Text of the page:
Pangrattato literally translated is bread grated, in other words, breadcrumbs. Get some older crusty bread, blitz it up in the food processor. You can do whatever desired thickness you like. I like some larger chunkier bits in mine personally, but it's all about preference. Add dried herbs, chilli flakes, seasoning and oil and chuck them in the oven. But wait, that's it? Nope, I add some grated lemon zest which brightens them up and is great on top of any pasta and/or vegetables.
Here is the kicker when making pangrattato - add some nuts. You can thank me later. Chop up some almonds or hazelnuts and bask in the joy of delicious almond pangrattato.
OCCASIONS TO SERVE CHARRED BRUSSEL SPROUTS
Eh - EVERY occasion possible! If you didn't guess I'm a bit of a fan. Most people serve brussel sprouts around the holiday period as there is a "festive" feel about them, but I see no reason not to eat brussel sprouts all year round. Imagine these with a nice grilled steak or a leg of lamb. Heck, I'd even just eat them all on their own.
Once you get over the brussel sprout phobia and try these roasted brussel sprouts, I'm pretty confident you will wanna eat them on the regular. In fact, I remember working in NYC, and when sprouts came on the menu, people went wild for them, and there was always the cry for "keep them on the menu" !!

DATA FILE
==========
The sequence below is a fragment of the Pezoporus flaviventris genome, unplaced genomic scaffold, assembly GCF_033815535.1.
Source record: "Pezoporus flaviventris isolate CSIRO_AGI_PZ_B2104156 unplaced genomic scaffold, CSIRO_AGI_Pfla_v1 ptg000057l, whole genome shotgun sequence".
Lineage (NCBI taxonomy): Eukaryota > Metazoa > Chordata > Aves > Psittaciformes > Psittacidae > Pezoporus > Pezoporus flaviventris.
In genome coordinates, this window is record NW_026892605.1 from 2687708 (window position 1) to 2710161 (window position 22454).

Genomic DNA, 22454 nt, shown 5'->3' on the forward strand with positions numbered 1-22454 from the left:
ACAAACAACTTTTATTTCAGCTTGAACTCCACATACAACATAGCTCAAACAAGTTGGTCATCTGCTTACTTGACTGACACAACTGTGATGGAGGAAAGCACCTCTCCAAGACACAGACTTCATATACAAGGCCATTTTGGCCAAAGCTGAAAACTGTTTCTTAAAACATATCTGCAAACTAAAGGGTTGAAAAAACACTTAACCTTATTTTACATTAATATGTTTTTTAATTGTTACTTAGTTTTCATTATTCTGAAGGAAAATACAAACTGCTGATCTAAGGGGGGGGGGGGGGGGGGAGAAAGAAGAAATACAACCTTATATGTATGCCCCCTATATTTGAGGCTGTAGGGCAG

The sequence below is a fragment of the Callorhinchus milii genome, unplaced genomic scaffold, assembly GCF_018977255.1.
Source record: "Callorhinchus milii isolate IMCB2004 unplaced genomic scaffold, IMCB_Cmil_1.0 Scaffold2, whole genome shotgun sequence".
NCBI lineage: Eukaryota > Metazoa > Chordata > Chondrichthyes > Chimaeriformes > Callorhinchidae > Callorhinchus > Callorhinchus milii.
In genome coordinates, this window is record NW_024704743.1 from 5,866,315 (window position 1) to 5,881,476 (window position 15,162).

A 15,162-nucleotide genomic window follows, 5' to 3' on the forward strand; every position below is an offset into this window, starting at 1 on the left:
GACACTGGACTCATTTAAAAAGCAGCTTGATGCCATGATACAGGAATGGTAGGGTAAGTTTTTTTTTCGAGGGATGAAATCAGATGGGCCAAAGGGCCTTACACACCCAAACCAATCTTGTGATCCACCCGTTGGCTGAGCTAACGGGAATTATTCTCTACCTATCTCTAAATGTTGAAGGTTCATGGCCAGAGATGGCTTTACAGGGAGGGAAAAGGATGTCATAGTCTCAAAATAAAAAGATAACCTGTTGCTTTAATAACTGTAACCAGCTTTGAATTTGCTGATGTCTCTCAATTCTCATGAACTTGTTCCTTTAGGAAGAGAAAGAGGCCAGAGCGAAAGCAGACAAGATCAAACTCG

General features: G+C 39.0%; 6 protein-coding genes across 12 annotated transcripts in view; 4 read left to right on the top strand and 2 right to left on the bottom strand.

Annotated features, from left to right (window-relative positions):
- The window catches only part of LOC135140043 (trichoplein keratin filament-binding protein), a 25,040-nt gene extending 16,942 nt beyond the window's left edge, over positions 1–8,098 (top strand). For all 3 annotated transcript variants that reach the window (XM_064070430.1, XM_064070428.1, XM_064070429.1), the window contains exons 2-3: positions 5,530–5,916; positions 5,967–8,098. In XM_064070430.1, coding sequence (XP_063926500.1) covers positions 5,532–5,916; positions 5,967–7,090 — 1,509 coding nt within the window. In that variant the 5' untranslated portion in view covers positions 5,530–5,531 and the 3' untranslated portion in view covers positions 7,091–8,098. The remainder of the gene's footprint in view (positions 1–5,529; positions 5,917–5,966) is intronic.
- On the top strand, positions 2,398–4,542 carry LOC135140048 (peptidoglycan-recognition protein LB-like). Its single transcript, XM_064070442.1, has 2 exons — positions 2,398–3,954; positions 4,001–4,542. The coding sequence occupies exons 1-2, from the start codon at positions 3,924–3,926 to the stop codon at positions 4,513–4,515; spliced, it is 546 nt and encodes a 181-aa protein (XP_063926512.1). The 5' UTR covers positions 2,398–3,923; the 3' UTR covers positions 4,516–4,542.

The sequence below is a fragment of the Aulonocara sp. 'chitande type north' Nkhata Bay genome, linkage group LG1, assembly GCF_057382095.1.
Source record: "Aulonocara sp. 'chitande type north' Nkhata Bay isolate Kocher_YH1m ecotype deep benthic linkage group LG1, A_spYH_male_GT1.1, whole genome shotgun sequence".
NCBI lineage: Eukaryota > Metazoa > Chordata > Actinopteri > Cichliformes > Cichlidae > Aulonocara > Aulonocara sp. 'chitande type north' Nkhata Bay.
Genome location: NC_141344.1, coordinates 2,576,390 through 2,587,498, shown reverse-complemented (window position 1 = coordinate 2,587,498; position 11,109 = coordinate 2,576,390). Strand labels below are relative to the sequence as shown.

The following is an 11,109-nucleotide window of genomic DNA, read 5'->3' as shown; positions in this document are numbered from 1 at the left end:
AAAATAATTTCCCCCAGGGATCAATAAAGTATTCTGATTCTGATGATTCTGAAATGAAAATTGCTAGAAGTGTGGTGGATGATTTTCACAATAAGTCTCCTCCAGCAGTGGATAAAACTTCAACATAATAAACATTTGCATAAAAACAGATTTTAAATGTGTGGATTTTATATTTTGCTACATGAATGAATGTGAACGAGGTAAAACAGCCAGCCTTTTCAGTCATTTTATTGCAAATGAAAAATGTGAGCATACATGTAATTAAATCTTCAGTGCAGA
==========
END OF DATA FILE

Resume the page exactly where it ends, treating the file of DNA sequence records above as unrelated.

ALTERNATIVE BRUSSEL SPROUTS RECIPES
Inspired by my roasted & charred brussel sprouts? Then check out these other epic creations below!
Grilled Lamb w/ Roasted Veg Salad by Yours Truly
Brussel Sprouts w/ Walnuts & Cranberries by Robyn Jones of 'Mrs Jones's Kitchen'
Miso Brussel Sprouts & Apple Salad by Donna Mansour of 'Whole Food Bellies'
Happy Cooking & Happy Eating Friends!!
- 500 g brussel sprouts
- 50 ml buttermilk
- 30 g mayonnaise
- 1 vanilla bean seeds removed
- 1 tsp whole-grain mustard
- 1 pinch salt
- 1 tsp lemon juice
- 150 g bread preferably old bread like sourdough
- 1 tbsp lemon zest
- 1 tsp dried oregano
- 30 g almonds roughly chopped
- 1 pinch chilli flakes
- 2 tbsp olive oil
- salt & pepper
- Chop the bottom (core) off the sprouts and cut in ½
- Drizzle with 2 tbsp olive oil & salt
- Roast in the oven for 20-25 minutes @ 180c until nicely charred
- Blitz bread in a food processor
- Add oregano, lemon zest, chilli, salt/pepper & olive oil. Toss to combine
- Place on a baking tray and bake in the oven @ 180c for 5 minutes, stir and bake for a further 3-4 minutes until crispy
- Toss the almonds in and set aside until needed
Buttermilk Vanilla Dressing
- Mix the mayonnaise and buttermilk together until smooth
- Add remaining ingredients and whisk to combine
- Once sprouts are roasted place in a serving bowl
- Drizzle with the buttermilk dressing
- Sprinkle with pangrattato
- Try to stop yourself from eating the whole bowl alone ?
- food processor
- chopping board
- chef knives
- mixing bowl x 2
- baking tray
- measuring utensils
- pangrattato will keep for up to a month stored in an airtight container – great sprinkled over some pasta so why not make a double batch!
- don’t worry if some of the leaves of the sprouts fall off and get charred – they add a lovely texture and flavour to the dish too
- hazelnuts can be substituted instead of almonds in the pangrattato